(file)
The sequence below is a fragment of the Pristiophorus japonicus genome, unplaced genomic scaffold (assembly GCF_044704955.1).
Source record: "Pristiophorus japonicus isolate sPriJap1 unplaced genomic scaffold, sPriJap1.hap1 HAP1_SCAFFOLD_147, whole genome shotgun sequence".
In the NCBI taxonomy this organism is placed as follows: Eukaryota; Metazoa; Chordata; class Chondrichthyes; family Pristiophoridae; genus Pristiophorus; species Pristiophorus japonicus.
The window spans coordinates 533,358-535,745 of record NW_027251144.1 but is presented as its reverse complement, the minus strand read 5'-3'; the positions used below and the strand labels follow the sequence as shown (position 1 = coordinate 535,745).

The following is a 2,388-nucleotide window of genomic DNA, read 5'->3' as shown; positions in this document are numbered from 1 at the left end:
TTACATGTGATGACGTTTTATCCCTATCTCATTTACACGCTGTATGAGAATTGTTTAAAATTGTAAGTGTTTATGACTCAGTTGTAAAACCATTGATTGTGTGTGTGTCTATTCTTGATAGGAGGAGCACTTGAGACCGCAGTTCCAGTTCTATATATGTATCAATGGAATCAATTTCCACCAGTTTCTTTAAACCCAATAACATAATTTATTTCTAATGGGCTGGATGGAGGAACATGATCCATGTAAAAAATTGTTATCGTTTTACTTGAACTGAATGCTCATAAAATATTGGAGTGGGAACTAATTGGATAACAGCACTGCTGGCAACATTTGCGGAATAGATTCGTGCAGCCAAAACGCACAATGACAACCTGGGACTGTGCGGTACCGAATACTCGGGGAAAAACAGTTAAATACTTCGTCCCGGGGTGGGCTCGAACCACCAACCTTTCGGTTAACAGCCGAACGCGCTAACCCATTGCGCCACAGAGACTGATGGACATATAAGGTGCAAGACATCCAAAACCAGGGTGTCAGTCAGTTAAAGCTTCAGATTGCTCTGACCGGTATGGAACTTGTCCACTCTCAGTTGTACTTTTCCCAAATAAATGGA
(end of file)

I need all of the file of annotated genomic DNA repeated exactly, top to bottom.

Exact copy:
The sequence below is a fragment of the Pristiophorus japonicus genome, unplaced genomic scaffold (assembly GCF_044704955.1).
Source record: "Pristiophorus japonicus isolate sPriJap1 unplaced genomic scaffold, sPriJap1.hap1 HAP1_SCAFFOLD_147, whole genome shotgun sequence".
In the NCBI taxonomy this organism is placed as follows: Eukaryota; Metazoa; Chordata; class Chondrichthyes; family Pristiophoridae; genus Pristiophorus; species Pristiophorus japonicus.
The window spans coordinates 533,358-535,745 of record NW_027251144.1 but is presented as its reverse complement, the minus strand read 5'-3'; the positions used below and the strand labels follow the sequence as shown (position 1 = coordinate 535,745).

The following is a 2,388-nucleotide window of genomic DNA, read 5'->3' as shown; positions in this document are numbered from 1 at the left end:
TTACATGTGATGACGTTTTATCCCTATCTCATTTACACGCTGTATGAGAATTGTTTAAAATTGTAAGTGTTTATGACTCAGTTGTAAAACCATTGATTGTGTGTGTGTCTATTCTTGATAGGAGGAGCACTTGAGACCGCAGTTCCAGTTCTATATATGTATCAATGGAATCAATTTCCACCAGTTTCTTTAAACCCAATAACATAATTTATTTCTAATGGGCTGGATGGAGGAACATGATCCATGTAAAAAATTGTTATCGTTTTACTTGAACTGAATGCTCATAAAATATTGGAGTGGGAACTAATTGGATAACAGCACTGCTGGCAACATTTGCGGAATAGATTCGTGCAGCCAAAACGCACAATGACAACCTGGGACTGTGCGGTACCGAATACTCGGGGAAAAACAGTTAAATACTTCGTCCCGGGGTGGGCTCGAACCACCAACCTTTCGGTTAACAGCCGAACGCGCTAACCCATTGCGCCACAGAGACTGATGGACATATAAGGTGCAAGACATCCAAAACCAGGGTGTCAGTCAGTTAAAGCTTCAGATTGCTCTGACCGGTATGGAACTTGTCCACTCTCAGTTGTACTTTTCCCAAATAAATGGA